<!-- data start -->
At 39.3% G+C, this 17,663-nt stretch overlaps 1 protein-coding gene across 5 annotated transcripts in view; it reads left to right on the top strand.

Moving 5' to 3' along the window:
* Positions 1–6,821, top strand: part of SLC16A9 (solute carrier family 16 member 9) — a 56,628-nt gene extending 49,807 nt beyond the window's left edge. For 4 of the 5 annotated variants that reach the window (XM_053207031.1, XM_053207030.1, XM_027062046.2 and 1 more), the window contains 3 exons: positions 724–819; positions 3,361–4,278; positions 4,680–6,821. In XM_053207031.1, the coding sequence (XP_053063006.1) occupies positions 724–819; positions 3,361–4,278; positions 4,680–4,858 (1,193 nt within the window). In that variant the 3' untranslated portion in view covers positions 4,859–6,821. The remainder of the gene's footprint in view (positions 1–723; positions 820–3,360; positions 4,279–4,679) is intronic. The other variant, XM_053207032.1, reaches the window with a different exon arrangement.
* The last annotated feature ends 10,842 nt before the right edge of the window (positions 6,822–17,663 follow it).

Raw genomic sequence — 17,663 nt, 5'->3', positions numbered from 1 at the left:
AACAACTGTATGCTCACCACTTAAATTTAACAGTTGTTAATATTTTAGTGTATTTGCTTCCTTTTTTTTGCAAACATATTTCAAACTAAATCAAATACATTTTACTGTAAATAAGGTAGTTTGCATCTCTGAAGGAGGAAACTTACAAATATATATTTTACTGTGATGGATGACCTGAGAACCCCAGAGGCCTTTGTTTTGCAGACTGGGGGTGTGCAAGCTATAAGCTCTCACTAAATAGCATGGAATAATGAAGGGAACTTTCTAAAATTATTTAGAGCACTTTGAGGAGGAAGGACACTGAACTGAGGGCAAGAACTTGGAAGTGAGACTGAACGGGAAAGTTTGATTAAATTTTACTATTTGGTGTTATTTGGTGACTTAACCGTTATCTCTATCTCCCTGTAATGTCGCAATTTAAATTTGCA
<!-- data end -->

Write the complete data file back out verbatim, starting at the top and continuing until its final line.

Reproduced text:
At 39.3% G+C, this 17,663-nt stretch overlaps 1 protein-coding gene across 5 annotated transcripts in view; it reads left to right on the top strand.

Moving 5' to 3' along the window:
* Positions 1–6,821, top strand: part of SLC16A9 (solute carrier family 16 member 9) — a 56,628-nt gene extending 49,807 nt beyond the window's left edge. For 4 of the 5 annotated variants that reach the window (XM_053207031.1, XM_053207030.1, XM_027062046.2 and 1 more), the window contains 3 exons: positions 724–819; positions 3,361–4,278; positions 4,680–6,821. In XM_053207031.1, the coding sequence (XP_053063006.1) occupies positions 724–819; positions 3,361–4,278; positions 4,680–4,858 (1,193 nt within the window). In that variant the 3' untranslated portion in view covers positions 4,859–6,821. The remainder of the gene's footprint in view (positions 1–723; positions 820–3,360; positions 4,279–4,679) is intronic. The other variant, XM_053207032.1, reaches the window with a different exon arrangement.
* The last annotated feature ends 10,842 nt before the right edge of the window (positions 6,822–17,663 follow it).

Raw genomic sequence — 17,663 nt, 5'->3', positions numbered from 1 at the left:
AACAACTGTATGCTCACCACTTAAATTTAACAGTTGTTAATATTTTAGTGTATTTGCTTCCTTTTTTTTGCAAACATATTTCAAACTAAATCAAATACATTTTACTGTAAATAAGGTAGTTTGCATCTCTGAAGGAGGAAACTTACAAATATATATTTTACTGTGATGGATGACCTGAGAACCCCAGAGGCCTTTGTTTTGCAGACTGGGGGTGTGCAAGCTATAAGCTCTCACTAAATAGCATGGAATAATGAAGGGAACTTTCTAAAATTATTTAGAGCACTTTGAGGAGGAAGGACACTGAACTGAGGGCAAGAACTTGGAAGTGAGACTGAACGGGAAAGTTTGATTAAATTTTACTATTTGGTGTTATTTGGTGACTTAACCGTTATCTCTATCTCCCTGTAATGTCGCAATTTAAATTTGCA